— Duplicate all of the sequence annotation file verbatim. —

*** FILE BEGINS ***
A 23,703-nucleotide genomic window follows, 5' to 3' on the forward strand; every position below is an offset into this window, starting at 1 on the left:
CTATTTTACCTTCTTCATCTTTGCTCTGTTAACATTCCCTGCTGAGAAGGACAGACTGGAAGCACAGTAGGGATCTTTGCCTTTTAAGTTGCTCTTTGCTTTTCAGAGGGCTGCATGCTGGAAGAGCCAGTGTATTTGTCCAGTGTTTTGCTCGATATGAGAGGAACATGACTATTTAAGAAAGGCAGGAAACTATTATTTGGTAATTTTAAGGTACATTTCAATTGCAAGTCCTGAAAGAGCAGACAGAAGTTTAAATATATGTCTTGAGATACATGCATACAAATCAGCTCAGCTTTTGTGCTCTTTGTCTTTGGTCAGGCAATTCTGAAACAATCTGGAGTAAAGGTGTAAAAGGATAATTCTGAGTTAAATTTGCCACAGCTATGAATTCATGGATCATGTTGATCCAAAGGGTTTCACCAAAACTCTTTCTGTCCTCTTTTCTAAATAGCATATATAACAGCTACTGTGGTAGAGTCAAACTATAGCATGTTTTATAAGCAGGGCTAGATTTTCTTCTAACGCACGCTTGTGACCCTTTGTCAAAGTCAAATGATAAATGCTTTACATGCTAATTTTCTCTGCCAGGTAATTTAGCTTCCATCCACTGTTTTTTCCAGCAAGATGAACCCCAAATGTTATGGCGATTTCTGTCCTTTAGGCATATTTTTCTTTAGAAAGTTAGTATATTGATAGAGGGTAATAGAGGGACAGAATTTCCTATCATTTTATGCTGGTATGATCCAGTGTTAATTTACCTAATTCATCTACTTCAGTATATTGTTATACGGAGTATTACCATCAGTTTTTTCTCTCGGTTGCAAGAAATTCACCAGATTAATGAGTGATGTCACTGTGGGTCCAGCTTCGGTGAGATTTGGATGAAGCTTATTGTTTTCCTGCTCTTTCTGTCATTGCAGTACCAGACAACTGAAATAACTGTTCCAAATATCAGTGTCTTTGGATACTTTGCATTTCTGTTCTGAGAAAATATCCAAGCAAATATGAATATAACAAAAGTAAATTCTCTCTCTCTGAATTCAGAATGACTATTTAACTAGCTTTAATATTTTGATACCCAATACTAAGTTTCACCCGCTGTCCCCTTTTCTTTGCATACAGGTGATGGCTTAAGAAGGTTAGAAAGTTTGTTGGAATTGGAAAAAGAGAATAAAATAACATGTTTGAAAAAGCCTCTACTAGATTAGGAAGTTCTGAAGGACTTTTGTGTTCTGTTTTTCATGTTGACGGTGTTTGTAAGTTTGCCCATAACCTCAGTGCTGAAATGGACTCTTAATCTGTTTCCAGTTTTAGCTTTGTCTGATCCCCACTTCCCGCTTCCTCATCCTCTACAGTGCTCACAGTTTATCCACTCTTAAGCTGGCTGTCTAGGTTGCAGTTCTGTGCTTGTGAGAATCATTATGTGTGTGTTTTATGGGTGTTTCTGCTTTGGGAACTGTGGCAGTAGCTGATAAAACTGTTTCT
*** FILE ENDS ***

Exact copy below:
A 23,703-nucleotide genomic window follows, 5' to 3' on the forward strand; every position below is an offset into this window, starting at 1 on the left:
CTATTTTACCTTCTTCATCTTTGCTCTGTTAACATTCCCTGCTGAGAAGGACAGACTGGAAGCACAGTAGGGATCTTTGCCTTTTAAGTTGCTCTTTGCTTTTCAGAGGGCTGCATGCTGGAAGAGCCAGTGTATTTGTCCAGTGTTTTGCTCGATATGAGAGGAACATGACTATTTAAGAAAGGCAGGAAACTATTATTTGGTAATTTTAAGGTACATTTCAATTGCAAGTCCTGAAAGAGCAGACAGAAGTTTAAATATATGTCTTGAGATACATGCATACAAATCAGCTCAGCTTTTGTGCTCTTTGTCTTTGGTCAGGCAATTCTGAAACAATCTGGAGTAAAGGTGTAAAAGGATAATTCTGAGTTAAATTTGCCACAGCTATGAATTCATGGATCATGTTGATCCAAAGGGTTTCACCAAAACTCTTTCTGTCCTCTTTTCTAAATAGCATATATAACAGCTACTGTGGTAGAGTCAAACTATAGCATGTTTTATAAGCAGGGCTAGATTTTCTTCTAACGCACGCTTGTGACCCTTTGTCAAAGTCAAATGATAAATGCTTTACATGCTAATTTTCTCTGCCAGGTAATTTAGCTTCCATCCACTGTTTTTTCCAGCAAGATGAACCCCAAATGTTATGGCGATTTCTGTCCTTTAGGCATATTTTTCTTTAGAAAGTTAGTATATTGATAGAGGGTAATAGAGGGACAGAATTTCCTATCATTTTATGCTGGTATGATCCAGTGTTAATTTACCTAATTCATCTACTTCAGTATATTGTTATACGGAGTATTACCATCAGTTTTTTCTCTCGGTTGCAAGAAATTCACCAGATTAATGAGTGATGTCACTGTGGGTCCAGCTTCGGTGAGATTTGGATGAAGCTTATTGTTTTCCTGCTCTTTCTGTCATTGCAGTACCAGACAACTGAAATAACTGTTCCAAATATCAGTGTCTTTGGATACTTTGCATTTCTGTTCTGAGAAAATATCCAAGCAAATATGAATATAACAAAAGTAAATTCTCTCTCTCTGAATTCAGAATGACTATTTAACTAGCTTTAATATTTTGATACCCAATACTAAGTTTCACCCGCTGTCCCCTTTTCTTTGCATACAGGTGATGGCTTAAGAAGGTTAGAAAGTTTGTTGGAATTGGAAAAAGAGAATAAAATAACATGTTTGAAAAAGCCTCTACTAGATTAGGAAGTTCTGAAGGACTTTTGTGTTCTGTTTTTCATGTTGACGGTGTTTGTAAGTTTGCCCATAACCTCAGTGCTGAAATGGACTCTTAATCTGTTTCCAGTTTTAGCTTTGTCTGATCCCCACTTCCCGCTTCCTCATCCTCTACAGTGCTCACAGTTTATCCACTCTTAAGCTGGCTGTCTAGGTTGCAGTTCTGTGCTTGTGAGAATCATTATGTGTGTGTTTTATGGGTGTTTCTGCTTTGGGAACTGTGGCAGTAGCTGATAAAACTGTTTCT